Augustana College, in Illinois, is piloting post-graduation income insurance for 20 students who transfer there by August 23, billing the program as the first of its kind in the U.S.
The program promises students they will earn at least the average income for their academic fields for the first five years they work in those fields after graduating from Augustana. If they don't, they'll be paid the difference after five years.
The insurance is offered by Degree Insurance, a company founded by a general counsel for former Illinois Gov. Bruce Rauner and an entrepreneur who founded a marketplace for charter flights.
This type of insurance is different from other offerings, such as those available to cover tuition expenses for college students who withdraw because of unexpected events like accidents or illness. It is among several strategies institutions are using to minimize students' risk amid concerns about student loan debt and the return on investment of a college education.
Because the program attempts to set a baseline for students' earning power after graduating, it functions differently than ideas like guaranteeing net tuition prices for future years or helping graduates who struggle to pay traditional student loans.
Such programs sometimes aim to attract certain students. In Augustana's case, the income insurance program targets transfer student populations. Augustana tends to enroll slightly more than 40 new transfer students each year, said Kent Barnds, its executive vice president of external relations. The college enrolled a total of more than 2,500 undergraduates in 2019, according to federal data.
College leaders hope the program signals their belief Augustana graduates will do well after graduation, Barnds said. They also want to assure families who may be suspicious about the value of a liberal arts education but might be willing to consider different types of colleges in the coronavirus era.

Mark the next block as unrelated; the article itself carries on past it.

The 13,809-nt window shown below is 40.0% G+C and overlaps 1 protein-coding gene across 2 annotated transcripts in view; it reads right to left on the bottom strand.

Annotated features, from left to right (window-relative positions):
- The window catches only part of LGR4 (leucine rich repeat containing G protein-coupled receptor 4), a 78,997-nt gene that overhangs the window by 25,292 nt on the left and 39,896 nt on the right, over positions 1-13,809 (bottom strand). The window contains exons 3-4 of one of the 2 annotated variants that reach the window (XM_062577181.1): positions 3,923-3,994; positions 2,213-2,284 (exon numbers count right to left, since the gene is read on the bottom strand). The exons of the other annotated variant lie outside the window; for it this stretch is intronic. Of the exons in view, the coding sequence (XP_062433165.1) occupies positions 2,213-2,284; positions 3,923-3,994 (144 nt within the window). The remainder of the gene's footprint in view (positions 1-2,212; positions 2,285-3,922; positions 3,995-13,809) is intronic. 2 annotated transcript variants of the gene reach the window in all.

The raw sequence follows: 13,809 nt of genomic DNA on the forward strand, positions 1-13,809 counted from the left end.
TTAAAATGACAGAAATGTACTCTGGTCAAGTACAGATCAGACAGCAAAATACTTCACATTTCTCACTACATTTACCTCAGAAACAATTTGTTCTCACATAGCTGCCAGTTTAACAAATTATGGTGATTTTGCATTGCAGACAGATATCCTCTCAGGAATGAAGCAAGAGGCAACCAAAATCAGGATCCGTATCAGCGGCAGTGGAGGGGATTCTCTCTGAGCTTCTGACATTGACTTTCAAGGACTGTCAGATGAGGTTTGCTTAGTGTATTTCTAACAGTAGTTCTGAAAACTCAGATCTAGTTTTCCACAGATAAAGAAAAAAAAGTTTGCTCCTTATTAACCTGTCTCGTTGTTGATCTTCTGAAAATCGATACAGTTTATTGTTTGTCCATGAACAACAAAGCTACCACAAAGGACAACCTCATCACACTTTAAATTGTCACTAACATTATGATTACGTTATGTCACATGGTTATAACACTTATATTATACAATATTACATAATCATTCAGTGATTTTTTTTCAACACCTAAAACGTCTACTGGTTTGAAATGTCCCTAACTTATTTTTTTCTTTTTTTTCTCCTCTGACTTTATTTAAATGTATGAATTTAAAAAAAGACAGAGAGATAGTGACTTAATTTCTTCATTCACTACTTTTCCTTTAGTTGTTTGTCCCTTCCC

"You really only have one chance to get a customer in the college-admissions and college-selection game," Barnds said.
Degree Insurance is paying premiums for the pilot program, according to Barnds. Augustana and its students aren't footing any of the cost. If the pilot works, the idea is that colleges or other entities would pay premiums instead of students and families, Barnds said.
Incomes will be guaranteed based on actuarial information averaging earnings by academic field. Augustana gives the example of a student who graduates in a field with average annual earnings of $60,000 but who only earns $55,000 annually. The insurance would then make up $5,000 per year, paid in a lump sum of $25,000 after five years.
Other offerings that seek to lower the financial risks students take on when they attend college include income-share agreements. These take the place of loans but have students making payments based on how much they earn after college, rather than how much they borrow. Different programs also include safety-net programs with various providers and structures — like a pledge from Depauw University, in Indiana, to land students a job or additional education if they struggle financially after graduating.
Also on the market for colleges or for students are loan repayment assistance programs to cover student loan payments for those who are unemployed or who don't earn enough to make payments after graduation.
Research shows students are concerned about landing jobs amid the pandemic once they graduate, according to Nick Ducoff, co-founder of Edmit, a company piloting a program to make private student loan payments for students who don't reach certain earnings thresholds after graduation. "There's no doubt this type of offering makes sense," Ducoff said in an email.